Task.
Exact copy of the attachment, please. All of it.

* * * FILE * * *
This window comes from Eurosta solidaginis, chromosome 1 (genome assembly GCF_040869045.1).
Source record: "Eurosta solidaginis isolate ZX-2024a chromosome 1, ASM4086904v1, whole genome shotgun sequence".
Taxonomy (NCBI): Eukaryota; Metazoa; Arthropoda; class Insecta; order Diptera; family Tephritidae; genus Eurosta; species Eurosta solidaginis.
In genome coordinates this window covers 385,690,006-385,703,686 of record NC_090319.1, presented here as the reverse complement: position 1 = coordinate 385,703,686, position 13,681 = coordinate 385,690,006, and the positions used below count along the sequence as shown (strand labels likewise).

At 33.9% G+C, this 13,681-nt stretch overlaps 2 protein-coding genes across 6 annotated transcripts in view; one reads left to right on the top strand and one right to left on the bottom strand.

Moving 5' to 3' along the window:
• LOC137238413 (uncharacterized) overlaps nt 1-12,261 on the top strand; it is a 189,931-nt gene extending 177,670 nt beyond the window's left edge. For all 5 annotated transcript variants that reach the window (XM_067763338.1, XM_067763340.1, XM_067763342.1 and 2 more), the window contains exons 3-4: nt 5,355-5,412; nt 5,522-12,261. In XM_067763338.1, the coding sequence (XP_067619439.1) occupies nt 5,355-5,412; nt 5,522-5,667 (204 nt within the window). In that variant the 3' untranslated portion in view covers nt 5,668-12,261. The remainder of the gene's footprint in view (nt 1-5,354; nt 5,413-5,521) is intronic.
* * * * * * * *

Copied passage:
This window comes from Eurosta solidaginis, chromosome 1 (genome assembly GCF_040869045.1).
Source record: "Eurosta solidaginis isolate ZX-2024a chromosome 1, ASM4086904v1, whole genome shotgun sequence".
Taxonomy (NCBI): Eukaryota; Metazoa; Arthropoda; class Insecta; order Diptera; family Tephritidae; genus Eurosta; species Eurosta solidaginis.
In genome coordinates this window covers 385,690,006-385,703,686 of record NC_090319.1, presented here as the reverse complement: position 1 = coordinate 385,703,686, position 13,681 = coordinate 385,690,006, and the positions used below count along the sequence as shown (strand labels likewise).

At 33.9% G+C, this 13,681-nt stretch overlaps 2 protein-coding genes across 6 annotated transcripts in view; one reads left to right on the top strand and one right to left on the bottom strand.

Moving 5' to 3' along the window:
• LOC137238413 (uncharacterized) overlaps nt 1-12,261 on the top strand; it is a 189,931-nt gene extending 177,670 nt beyond the window's left edge. For all 5 annotated transcript variants that reach the window (XM_067763338.1, XM_067763340.1, XM_067763342.1 and 2 more), the window contains exons 3-4: nt 5,355-5,412; nt 5,522-12,261. In XM_067763338.1, the coding sequence (XP_067619439.1) occupies nt 5,355-5,412; nt 5,522-5,667 (204 nt within the window). In that variant the 3' untranslated portion in view covers nt 5,668-12,261. The remainder of the gene's footprint in view (nt 1-5,354; nt 5,413-5,521) is intronic.